By: Farnoosh Torabi
As a personal finance blogger, I read a lot of books on personal finance. These books range from the simplified budgeting and saving books to more complex books (like Early Retirement Extreme, which I’m reading now). In all honesty, Psych yourself rich lands somewhere in the middle. Parts of the book are over-simplified. Other parts seem to make things more complex than they should be.
One of the biggest things that I had against the book was that it wasn’t written for me. What does that mean? Well, the book was written for the younger folks out there. The 20-somethings that are struggling with their careers, relationships, and money. I’m a 30-something (just barely, though) that is pretty secure where I work, married, and have a pretty good grasp on my money despite my money being a bit unruly at times. Many of the topics just didn’t apply directly. I certainly could take the general lesson involved and it could apply, but at the surface, it isn’t the same. Also, it’s more of a primer. It doesn’t go in depth on a lot of the topics, choosing to cover more topics, but shallowly.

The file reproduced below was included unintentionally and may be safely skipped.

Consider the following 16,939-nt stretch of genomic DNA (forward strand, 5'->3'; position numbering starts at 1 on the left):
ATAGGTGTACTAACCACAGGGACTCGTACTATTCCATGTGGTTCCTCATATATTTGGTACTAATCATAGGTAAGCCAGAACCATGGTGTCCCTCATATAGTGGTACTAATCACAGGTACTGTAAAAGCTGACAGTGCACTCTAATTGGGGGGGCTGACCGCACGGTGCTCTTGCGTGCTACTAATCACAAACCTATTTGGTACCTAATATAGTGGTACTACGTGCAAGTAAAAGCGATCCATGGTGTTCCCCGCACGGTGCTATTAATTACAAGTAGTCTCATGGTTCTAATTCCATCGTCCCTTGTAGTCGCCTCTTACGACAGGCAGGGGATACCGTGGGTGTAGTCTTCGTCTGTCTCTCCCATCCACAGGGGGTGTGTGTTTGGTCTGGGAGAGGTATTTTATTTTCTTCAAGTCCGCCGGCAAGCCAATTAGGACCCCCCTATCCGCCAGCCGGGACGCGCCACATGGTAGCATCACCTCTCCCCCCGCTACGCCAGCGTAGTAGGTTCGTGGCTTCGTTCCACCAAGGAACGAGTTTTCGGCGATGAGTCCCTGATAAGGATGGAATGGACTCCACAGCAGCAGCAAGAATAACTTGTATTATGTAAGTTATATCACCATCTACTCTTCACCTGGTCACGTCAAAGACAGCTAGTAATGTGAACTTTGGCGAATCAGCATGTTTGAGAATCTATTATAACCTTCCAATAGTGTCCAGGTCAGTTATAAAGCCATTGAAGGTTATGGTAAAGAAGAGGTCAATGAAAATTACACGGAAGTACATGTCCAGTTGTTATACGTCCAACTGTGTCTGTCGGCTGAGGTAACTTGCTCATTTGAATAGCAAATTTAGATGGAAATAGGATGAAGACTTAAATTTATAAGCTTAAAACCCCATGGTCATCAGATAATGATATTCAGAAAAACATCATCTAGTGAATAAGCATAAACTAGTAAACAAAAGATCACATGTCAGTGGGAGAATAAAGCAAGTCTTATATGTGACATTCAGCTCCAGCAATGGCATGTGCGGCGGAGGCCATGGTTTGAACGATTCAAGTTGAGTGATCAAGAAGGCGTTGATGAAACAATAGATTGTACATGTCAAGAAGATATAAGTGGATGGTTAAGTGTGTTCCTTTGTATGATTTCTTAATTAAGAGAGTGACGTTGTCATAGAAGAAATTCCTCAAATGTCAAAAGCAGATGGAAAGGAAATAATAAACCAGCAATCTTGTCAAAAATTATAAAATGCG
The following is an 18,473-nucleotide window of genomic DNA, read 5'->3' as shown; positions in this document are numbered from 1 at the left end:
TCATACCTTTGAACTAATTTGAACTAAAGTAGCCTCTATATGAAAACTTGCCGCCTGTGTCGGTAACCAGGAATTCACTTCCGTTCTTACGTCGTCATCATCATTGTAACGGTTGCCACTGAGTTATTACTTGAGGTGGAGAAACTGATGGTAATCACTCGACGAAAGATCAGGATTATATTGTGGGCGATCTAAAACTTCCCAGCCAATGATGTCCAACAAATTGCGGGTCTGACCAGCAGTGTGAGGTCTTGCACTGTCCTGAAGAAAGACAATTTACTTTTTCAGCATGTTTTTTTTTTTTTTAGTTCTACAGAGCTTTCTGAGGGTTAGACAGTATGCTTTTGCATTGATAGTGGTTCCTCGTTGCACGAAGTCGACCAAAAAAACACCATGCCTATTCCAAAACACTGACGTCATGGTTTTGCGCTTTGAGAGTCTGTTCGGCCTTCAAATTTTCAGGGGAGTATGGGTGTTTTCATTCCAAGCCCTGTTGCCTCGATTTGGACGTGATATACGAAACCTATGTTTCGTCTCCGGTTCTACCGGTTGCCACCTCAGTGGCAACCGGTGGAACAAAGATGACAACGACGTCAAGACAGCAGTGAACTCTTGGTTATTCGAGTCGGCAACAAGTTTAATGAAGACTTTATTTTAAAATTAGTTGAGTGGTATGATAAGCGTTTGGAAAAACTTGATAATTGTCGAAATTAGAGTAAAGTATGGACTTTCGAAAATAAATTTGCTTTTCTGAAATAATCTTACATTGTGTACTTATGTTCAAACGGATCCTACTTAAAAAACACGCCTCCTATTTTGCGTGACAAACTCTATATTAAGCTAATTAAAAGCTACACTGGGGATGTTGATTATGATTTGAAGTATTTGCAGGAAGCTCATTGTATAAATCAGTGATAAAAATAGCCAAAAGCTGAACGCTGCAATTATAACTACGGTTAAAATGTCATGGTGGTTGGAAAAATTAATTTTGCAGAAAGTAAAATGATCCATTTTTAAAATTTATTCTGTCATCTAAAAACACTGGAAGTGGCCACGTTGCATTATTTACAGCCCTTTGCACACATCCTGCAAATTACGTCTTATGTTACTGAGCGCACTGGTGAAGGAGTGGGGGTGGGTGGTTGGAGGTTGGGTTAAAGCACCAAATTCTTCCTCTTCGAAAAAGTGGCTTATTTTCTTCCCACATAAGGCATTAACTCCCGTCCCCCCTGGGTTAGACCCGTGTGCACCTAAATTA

The one thing that I really enjoyed about this book. Yes, enjoyed is the right word. Even for as strange as it may seem to use that word with a non-fiction finance book. I’m a sucker for the psychology of things. The why we do what we do. Torabi did an excellent job of exploring the psychology behind many of the financial moves that we make. Speaking from experience, she wrote extensively on the psychology of the layoff. I, personally, have never experienced a layoff. I’ve been lucky. I know there are plenty who have in the last few years especially. More important than the psychological effect of the layoff, she takes on the attitude you need to take once you’ve been laid-off in order to quickly recover and gain your feet again.
The psychology aside, this is an excellent book for a beginner in personal finance. Someone who finds themselves deeply in debt, or facing repayment issues based on a layoff. It’s also aimed at those (like me) who like to know why they are doing something, or why they are feeling the way they are about their finances. The book is well written, with some very nice asides that give it a personal touch.
I started this blog to share what I know and what I was learning about personal finance. Along the way I’ve met and found many blogging friends. Please feel free to connect with me on the Beating Broke accounts: Twitter and Facebook.
You can also connect with me personally at Novelnaut, Thatedeguy, Shane Ede, and my personal Twitter.
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